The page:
An acute supply-and-demand imbalance in New York’s building sales market is creating dynamics that are perplexing to many of us who are active in the building sales sector as properties are currently selling for more than they probably should be. I write this sentence with trepidation as I wrote the same exact thing in March of 2010 in these pages. If you recall, that was the exact bottom of the New York City property sales market in terms of value.
Today, supply-and-demand dynamics are shaping the market. Interestingly, we are seeing tangible increases in the supply of available properties yet, counterintuitively, values keep rising because massive demand for New York properties outpaces this supply by such a wide margin. Let’s take a look at each of these metrics.
On the supply side, our market is almost always supply constrained. Over the past 30 years, the average turnover ratio (the number of properties sold out of the total stock of properties in the statistical sample) has been 2.6 percent. This means that, on average, when an investor purchases a property, they hold it for 40 years before selling it. If you consider that about half of the properties placed on the market actually sell, this means that about 95 percent of property owners have no interest in selling at any particular time. Even in the best sales market in history in 2012, 4.1 percent of the total market traded hands, meaning that about 92 percent of owners had no interest in selling.
Over the past three decades, we have only observed one year in which supply exceeded demand in New York. That was 1992 in which the Resolution Trust Corporation was dumping hundreds of properties at a time from failed banks.
Today, we are seeing an increase in the supply of available properties because values have increased to the point where they are becoming compelling to discretionary sellers. Given the health of the market, there are relatively few distressed sellers, so most sellers are deciding it is simply the right time to monetize their assets. We estimate that supply has risen by about 50 percent over the past three years.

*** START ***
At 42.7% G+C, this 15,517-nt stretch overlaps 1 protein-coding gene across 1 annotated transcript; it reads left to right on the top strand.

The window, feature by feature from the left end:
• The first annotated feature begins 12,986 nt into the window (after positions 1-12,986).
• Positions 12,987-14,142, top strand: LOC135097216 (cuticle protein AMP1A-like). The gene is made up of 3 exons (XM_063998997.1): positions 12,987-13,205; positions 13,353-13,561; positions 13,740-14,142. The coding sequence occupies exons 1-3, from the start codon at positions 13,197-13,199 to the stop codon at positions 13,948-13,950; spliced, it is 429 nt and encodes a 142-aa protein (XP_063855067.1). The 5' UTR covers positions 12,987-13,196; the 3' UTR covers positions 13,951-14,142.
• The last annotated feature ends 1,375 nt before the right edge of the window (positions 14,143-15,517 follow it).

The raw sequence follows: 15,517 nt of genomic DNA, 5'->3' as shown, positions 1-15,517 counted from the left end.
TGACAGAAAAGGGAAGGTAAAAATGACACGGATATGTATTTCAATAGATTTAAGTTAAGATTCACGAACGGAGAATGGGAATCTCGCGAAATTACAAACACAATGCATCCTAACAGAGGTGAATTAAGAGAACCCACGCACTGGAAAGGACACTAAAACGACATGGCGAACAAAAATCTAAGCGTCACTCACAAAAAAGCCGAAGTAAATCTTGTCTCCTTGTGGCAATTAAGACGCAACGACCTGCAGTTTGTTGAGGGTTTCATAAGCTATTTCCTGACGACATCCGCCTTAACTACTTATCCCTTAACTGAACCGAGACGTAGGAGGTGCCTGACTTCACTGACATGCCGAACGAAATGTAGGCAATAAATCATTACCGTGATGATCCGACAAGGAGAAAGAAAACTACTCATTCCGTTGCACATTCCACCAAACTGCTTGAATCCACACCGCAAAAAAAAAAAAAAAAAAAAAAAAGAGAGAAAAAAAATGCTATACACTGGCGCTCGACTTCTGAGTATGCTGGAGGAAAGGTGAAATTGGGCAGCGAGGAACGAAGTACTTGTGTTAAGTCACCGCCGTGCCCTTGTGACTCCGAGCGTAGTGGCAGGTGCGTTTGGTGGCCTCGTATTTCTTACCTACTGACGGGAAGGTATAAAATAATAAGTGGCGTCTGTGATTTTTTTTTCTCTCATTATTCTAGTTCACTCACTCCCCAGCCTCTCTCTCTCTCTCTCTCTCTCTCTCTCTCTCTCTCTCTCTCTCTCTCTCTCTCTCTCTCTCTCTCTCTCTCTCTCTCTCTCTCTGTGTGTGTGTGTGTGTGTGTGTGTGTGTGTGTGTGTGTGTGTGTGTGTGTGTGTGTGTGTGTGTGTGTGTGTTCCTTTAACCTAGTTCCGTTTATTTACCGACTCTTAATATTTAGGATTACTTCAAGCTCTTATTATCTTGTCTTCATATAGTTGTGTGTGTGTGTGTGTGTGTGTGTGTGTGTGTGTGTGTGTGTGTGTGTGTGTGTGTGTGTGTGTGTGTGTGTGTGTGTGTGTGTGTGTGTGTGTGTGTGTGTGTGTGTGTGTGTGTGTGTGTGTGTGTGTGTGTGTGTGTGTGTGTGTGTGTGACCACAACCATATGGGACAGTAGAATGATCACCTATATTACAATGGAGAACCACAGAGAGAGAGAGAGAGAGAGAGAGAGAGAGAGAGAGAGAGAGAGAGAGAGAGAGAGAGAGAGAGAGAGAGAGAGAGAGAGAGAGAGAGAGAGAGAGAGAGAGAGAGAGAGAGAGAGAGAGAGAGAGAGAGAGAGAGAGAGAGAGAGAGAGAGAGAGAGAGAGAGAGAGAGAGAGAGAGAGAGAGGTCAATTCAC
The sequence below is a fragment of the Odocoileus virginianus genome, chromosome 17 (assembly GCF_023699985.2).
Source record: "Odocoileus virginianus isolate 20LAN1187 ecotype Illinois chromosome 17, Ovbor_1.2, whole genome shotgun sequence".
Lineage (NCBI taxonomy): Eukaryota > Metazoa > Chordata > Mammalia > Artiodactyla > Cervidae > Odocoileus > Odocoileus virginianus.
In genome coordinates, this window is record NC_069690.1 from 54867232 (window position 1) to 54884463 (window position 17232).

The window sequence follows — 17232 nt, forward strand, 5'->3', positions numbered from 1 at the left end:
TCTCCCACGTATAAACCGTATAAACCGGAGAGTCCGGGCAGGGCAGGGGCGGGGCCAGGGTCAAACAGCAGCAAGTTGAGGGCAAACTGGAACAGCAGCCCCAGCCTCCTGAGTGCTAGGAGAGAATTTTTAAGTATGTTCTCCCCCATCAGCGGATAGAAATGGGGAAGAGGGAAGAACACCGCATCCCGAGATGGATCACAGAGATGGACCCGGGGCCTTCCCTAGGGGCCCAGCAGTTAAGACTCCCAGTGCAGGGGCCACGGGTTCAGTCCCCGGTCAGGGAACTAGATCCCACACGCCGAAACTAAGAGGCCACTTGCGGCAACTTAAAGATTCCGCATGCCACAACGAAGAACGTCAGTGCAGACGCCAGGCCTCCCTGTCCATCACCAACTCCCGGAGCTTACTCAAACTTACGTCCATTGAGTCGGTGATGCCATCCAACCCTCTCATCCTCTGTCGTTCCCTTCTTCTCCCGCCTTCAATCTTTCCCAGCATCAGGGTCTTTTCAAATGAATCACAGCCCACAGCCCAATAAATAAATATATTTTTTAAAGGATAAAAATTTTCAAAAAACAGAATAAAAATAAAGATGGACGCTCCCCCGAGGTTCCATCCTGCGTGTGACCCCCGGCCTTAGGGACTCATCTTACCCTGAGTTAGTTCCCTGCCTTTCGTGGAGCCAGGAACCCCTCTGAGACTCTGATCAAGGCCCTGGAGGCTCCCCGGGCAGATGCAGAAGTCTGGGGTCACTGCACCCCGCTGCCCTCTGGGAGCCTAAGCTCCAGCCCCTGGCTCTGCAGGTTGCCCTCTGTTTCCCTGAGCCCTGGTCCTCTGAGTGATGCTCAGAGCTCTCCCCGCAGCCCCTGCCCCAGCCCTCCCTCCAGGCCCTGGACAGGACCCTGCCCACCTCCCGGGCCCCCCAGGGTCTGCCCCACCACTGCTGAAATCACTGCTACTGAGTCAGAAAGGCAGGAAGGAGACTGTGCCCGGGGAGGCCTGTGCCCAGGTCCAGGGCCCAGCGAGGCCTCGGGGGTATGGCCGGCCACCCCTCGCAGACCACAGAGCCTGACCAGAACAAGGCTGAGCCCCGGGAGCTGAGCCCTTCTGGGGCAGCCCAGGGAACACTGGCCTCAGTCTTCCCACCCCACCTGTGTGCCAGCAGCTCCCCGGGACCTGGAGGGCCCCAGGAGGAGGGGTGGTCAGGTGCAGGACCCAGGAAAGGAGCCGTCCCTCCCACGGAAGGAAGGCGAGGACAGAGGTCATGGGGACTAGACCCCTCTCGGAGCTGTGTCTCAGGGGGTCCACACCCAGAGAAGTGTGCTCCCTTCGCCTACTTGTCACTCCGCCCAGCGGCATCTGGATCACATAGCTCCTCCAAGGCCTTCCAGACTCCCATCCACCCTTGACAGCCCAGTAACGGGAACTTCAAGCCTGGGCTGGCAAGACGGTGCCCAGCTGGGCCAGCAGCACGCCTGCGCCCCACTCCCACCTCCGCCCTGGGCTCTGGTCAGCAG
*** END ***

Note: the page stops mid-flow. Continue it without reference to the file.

The supply/demand balance dictates that when supply rises, values should fall. This has not been the case due to constantly increasing demand, which has been exerting tremendous upward pressure on values.
“Excessive” is perhaps the best adjective to describe demand drivers today. While the landscape has shifted dramatically over the past 10 years, today all buying groups are competing aggressively with each other. High net-worth individuals, family offices, institutional capital and foreign investors are all in high gear. For this reason, even in the face of significantly increased supply, we have seen continual upward pressure on pricing, which continues to make selling compelling, adding to the supply even further. This quintessential positive feedback loop will continue until something happens to assuage this unprecedented demand.
While there are several things that could interrupt the current balance (such as interest rate increases, local real estate tax policy or federal tax reform), today there seems to be no end in sight for a market in which property value is continuing to rise at levels that are simply not substantiated by gains in underlying fundamentals. Our market, just like all markets, is cyclical and will turn at some point. However, until then we should continue to enjoy every day.